Tyra Banks, Cynthia Erivo and Viola Davis are among the stars to have paid tribute to Andre Leon Talley following his death.
The “America's Next Top Model” star has paid tribute to the former US Vogue editor-at-large after he passed away on Tuesday at White Plains Hospital aged 73, and recalled how it always felt "magical" to be around the influential fashion journalist and admitted she had learned a lot from him.
She said in a statement to “Entertainment Tonight”: “I adored Andre. Before meeting him, I had never experienced such a prolific person serving up a rare mix of fashion ‘fabulousness’ and real down-home southern comfort love.
“Being in his presence was so magical. He made me smile, laugh and was a masterful teacher - a genius historian.
"Scholar, colleague, effervescent spirit, legend…you are resting now, Dearest Andre. But your spirit, your je ne sais quoi, your iconic voice…I hear it now. And will forever. We all will."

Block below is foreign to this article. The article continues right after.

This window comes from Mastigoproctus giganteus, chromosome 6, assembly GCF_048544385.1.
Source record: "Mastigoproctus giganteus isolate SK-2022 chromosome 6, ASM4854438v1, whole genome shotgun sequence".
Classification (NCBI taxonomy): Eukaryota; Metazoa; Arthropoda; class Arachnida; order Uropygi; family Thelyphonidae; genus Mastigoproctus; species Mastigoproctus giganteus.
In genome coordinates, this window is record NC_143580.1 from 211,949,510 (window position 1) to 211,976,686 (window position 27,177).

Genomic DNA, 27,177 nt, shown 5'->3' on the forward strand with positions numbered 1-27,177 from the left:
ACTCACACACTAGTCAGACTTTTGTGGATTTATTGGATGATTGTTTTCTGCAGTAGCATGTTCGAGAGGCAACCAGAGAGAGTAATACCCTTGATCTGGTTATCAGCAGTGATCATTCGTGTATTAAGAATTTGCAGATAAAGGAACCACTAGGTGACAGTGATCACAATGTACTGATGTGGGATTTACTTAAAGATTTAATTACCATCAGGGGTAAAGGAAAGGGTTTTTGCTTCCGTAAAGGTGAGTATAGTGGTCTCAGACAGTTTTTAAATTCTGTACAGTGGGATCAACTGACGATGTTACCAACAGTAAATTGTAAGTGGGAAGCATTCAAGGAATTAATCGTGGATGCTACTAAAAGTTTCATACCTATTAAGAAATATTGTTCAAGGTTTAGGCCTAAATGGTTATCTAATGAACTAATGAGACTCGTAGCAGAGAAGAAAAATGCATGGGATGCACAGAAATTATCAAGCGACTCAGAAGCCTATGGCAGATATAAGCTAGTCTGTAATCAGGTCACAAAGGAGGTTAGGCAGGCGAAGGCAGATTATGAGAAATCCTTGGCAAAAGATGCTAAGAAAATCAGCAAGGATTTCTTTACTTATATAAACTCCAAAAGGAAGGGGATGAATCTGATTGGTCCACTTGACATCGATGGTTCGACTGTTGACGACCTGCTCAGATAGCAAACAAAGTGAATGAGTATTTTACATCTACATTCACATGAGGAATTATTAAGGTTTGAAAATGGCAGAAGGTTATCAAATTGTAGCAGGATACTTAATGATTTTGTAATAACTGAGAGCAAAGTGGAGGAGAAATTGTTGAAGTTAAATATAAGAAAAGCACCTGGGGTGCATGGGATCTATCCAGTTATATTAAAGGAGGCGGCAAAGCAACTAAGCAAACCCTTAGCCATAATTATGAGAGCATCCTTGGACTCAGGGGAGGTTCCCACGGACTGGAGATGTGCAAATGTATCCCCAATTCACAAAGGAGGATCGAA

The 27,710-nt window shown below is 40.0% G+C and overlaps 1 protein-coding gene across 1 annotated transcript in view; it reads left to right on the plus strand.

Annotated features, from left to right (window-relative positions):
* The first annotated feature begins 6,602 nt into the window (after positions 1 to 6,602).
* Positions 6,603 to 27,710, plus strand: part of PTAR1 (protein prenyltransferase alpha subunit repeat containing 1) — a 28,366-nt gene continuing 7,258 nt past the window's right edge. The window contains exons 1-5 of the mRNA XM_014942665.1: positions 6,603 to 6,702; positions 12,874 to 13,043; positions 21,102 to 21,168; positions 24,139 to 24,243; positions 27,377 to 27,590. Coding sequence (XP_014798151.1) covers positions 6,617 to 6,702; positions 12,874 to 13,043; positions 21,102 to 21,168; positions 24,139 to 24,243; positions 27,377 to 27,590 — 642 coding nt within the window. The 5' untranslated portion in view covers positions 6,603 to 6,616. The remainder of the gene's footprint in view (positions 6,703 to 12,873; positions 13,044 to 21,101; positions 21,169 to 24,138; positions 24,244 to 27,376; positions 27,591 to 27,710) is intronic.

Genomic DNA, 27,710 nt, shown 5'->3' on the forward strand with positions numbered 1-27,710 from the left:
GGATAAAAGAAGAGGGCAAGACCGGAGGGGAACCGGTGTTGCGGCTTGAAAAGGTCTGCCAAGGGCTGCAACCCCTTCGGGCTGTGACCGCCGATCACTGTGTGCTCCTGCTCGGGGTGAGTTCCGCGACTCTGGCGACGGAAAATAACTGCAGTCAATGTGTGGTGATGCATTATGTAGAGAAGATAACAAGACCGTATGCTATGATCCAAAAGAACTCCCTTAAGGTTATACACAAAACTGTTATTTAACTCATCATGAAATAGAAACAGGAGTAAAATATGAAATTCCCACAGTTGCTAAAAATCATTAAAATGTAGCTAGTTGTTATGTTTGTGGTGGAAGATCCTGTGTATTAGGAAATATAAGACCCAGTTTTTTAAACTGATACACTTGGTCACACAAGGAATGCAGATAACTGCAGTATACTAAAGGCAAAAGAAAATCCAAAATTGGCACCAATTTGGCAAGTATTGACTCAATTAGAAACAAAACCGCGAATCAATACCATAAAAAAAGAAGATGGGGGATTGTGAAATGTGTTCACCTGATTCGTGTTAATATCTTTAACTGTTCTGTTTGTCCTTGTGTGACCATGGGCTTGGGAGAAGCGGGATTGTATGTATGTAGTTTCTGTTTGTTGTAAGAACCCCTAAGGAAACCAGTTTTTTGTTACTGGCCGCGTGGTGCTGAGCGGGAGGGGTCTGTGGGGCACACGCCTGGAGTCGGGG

Cynthia Erivo described Andre's death as "devastating" for the fashion industry.
She wrote: "A devastating loss for fashion today. Rest In Peace Mr Andre Leon Talley."
Billy Porter took to Instagram to share a video of Andre talking about wearing a custom Karl Lagerfeld dressing gown.
He captioned the post: ""#Legendary. RIP @andreltalley [prayer and candle emojis] (sic)"
Viola Davis shared a photo of herself with the writer.
She wrote: "RIP Andre Leon Talley. Rest well King [heart emoji]"
Swizz Beatz also remembered Andre as a "king".
He wrote on Instagram: "The Biggest fashion Boss!!!!! We thank you for everything King [rose emoji] the one and only @andreltalley [dove emojis] you showed us the way wow this is a hard one :( My condolences to his family at this time [prayer emoji] 1 of 1 ……(sic)"
The influential fashion journalist and stylist was known for his larger-than-life personality and loud personal style.
Following stints at Andy Warhol’s Interview Magazine and Women’s Wear Daily, Andre quickly worked his way up the ranks at fashion bible Vogue, going from fashion news director from 1983 to 1987, to the first African-American creative director from 1988 to 1995.